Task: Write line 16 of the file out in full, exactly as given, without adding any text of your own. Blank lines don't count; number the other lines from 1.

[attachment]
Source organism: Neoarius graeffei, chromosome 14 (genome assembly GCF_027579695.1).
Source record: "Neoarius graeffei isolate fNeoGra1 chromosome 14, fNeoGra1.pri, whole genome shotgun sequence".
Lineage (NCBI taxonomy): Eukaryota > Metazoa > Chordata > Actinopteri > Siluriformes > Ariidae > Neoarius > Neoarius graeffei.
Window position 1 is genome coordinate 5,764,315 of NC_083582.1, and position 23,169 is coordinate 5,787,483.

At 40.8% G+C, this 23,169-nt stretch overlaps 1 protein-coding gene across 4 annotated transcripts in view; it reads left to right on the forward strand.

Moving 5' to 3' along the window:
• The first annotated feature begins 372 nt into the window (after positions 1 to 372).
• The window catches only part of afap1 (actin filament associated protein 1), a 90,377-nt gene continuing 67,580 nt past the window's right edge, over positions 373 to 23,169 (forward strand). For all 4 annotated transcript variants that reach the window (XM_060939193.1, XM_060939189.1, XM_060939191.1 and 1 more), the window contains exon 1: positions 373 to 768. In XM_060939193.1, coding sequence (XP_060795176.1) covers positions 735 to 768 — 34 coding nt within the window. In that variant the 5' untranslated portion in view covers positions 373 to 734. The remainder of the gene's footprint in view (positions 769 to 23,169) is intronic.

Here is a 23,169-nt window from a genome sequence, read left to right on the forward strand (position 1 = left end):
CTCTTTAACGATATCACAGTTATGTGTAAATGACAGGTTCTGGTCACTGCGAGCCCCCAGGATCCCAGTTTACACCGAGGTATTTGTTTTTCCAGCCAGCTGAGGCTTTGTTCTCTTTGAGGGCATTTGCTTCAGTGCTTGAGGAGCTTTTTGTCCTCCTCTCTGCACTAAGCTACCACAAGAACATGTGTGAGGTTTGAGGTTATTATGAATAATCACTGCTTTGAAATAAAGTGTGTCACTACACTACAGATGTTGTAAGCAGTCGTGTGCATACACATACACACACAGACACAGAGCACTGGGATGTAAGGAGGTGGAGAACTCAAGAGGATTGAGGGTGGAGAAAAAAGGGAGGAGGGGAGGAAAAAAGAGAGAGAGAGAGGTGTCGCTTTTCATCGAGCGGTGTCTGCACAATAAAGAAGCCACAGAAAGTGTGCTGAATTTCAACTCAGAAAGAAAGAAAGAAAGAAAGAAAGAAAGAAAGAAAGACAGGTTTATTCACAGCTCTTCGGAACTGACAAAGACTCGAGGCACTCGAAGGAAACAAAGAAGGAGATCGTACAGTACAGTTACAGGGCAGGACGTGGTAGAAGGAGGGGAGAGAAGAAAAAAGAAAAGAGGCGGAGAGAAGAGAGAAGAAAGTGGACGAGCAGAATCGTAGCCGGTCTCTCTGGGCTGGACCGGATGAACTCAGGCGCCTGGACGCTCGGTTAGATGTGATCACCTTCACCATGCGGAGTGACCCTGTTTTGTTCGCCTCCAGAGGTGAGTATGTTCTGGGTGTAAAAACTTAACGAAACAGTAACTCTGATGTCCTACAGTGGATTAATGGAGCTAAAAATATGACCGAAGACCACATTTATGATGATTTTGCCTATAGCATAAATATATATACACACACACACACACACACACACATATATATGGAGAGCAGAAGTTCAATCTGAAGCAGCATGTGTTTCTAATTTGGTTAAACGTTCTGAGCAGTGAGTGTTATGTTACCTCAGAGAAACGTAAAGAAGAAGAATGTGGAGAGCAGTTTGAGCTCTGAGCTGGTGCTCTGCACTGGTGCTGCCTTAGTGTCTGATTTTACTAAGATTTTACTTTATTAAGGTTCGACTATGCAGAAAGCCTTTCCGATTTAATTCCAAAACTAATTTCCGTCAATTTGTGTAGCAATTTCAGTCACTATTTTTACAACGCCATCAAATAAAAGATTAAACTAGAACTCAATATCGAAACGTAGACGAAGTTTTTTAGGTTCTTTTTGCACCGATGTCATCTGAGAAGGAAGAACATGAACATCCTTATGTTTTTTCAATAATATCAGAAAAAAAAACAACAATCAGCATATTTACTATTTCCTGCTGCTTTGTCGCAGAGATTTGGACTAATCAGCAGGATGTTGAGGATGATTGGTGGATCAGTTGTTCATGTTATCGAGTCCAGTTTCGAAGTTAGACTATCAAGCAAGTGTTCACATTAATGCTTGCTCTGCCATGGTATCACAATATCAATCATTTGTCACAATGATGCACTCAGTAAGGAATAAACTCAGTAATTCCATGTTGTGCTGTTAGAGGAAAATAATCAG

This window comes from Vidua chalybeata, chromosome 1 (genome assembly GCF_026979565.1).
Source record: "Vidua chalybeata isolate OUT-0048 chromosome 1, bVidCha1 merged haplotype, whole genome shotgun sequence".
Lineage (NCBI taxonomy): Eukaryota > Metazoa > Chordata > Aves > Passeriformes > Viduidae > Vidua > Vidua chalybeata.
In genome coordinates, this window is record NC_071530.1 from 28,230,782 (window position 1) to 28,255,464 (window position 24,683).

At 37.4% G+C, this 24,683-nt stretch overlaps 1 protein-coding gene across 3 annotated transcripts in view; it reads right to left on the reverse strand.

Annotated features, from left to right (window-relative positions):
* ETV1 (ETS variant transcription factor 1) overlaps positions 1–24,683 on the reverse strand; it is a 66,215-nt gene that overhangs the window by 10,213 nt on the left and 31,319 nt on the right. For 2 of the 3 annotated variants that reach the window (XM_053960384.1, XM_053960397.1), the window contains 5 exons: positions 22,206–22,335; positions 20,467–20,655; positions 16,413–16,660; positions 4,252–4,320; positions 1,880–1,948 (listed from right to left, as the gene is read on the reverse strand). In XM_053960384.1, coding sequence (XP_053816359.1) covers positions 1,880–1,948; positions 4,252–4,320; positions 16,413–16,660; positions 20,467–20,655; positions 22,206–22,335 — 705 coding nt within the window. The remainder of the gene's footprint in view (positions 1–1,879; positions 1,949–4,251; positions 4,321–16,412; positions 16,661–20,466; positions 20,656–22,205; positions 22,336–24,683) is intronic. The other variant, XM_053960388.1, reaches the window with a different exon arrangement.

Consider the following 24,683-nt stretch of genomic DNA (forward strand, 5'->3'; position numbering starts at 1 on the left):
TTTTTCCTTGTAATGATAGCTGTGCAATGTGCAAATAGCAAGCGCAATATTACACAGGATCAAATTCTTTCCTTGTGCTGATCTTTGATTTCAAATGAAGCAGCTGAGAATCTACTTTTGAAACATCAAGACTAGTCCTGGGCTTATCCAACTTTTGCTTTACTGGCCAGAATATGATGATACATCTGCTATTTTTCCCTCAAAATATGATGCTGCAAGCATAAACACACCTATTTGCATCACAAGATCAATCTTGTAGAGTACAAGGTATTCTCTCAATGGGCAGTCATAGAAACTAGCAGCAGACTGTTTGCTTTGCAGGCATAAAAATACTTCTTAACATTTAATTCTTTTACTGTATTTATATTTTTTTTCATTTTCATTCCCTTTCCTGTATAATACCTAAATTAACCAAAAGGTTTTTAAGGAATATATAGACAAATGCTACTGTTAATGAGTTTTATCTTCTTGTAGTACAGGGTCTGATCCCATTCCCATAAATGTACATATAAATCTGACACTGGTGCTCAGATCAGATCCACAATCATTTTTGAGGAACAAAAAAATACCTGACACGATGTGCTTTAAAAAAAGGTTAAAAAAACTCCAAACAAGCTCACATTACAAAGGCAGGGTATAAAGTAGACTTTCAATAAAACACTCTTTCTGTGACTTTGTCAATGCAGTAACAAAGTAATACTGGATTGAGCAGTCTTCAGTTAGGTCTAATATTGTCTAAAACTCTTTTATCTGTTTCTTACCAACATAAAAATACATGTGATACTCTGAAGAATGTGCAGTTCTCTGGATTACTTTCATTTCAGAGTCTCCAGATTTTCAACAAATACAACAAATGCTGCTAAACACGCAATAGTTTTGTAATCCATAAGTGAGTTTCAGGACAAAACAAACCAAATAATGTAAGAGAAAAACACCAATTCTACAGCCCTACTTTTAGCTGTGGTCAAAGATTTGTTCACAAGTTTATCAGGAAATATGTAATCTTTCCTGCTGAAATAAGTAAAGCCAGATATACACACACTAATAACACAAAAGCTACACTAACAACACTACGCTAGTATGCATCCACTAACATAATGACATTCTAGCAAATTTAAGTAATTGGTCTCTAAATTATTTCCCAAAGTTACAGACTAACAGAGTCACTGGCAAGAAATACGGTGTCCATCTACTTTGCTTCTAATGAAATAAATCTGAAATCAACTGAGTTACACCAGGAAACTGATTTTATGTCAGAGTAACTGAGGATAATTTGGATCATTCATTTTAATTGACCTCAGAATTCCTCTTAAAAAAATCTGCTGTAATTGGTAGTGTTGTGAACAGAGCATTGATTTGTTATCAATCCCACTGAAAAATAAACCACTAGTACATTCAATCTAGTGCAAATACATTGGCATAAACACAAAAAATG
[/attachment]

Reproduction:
Annotated features, from left to right (window-relative positions):